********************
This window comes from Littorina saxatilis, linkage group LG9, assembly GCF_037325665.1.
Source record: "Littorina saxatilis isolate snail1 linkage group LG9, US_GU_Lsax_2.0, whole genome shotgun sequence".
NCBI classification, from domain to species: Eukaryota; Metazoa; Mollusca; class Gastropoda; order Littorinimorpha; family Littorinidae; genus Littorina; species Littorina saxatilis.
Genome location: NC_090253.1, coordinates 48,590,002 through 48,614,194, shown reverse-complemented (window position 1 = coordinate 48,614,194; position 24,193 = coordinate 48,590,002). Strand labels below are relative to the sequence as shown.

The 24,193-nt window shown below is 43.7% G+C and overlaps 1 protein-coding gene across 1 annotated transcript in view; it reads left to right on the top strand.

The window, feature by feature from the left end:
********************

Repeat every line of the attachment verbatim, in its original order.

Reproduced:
This window comes from Littorina saxatilis, linkage group LG9, assembly GCF_037325665.1.
Source record: "Littorina saxatilis isolate snail1 linkage group LG9, US_GU_Lsax_2.0, whole genome shotgun sequence".
NCBI classification, from domain to species: Eukaryota; Metazoa; Mollusca; class Gastropoda; order Littorinimorpha; family Littorinidae; genus Littorina; species Littorina saxatilis.
Genome location: NC_090253.1, coordinates 48,590,002 through 48,614,194, shown reverse-complemented (window position 1 = coordinate 48,614,194; position 24,193 = coordinate 48,590,002). Strand labels below are relative to the sequence as shown.

The 24,193-nt window shown below is 43.7% G+C and overlaps 1 protein-coding gene across 1 annotated transcript in view; it reads left to right on the top strand.

The window, feature by feature from the left end: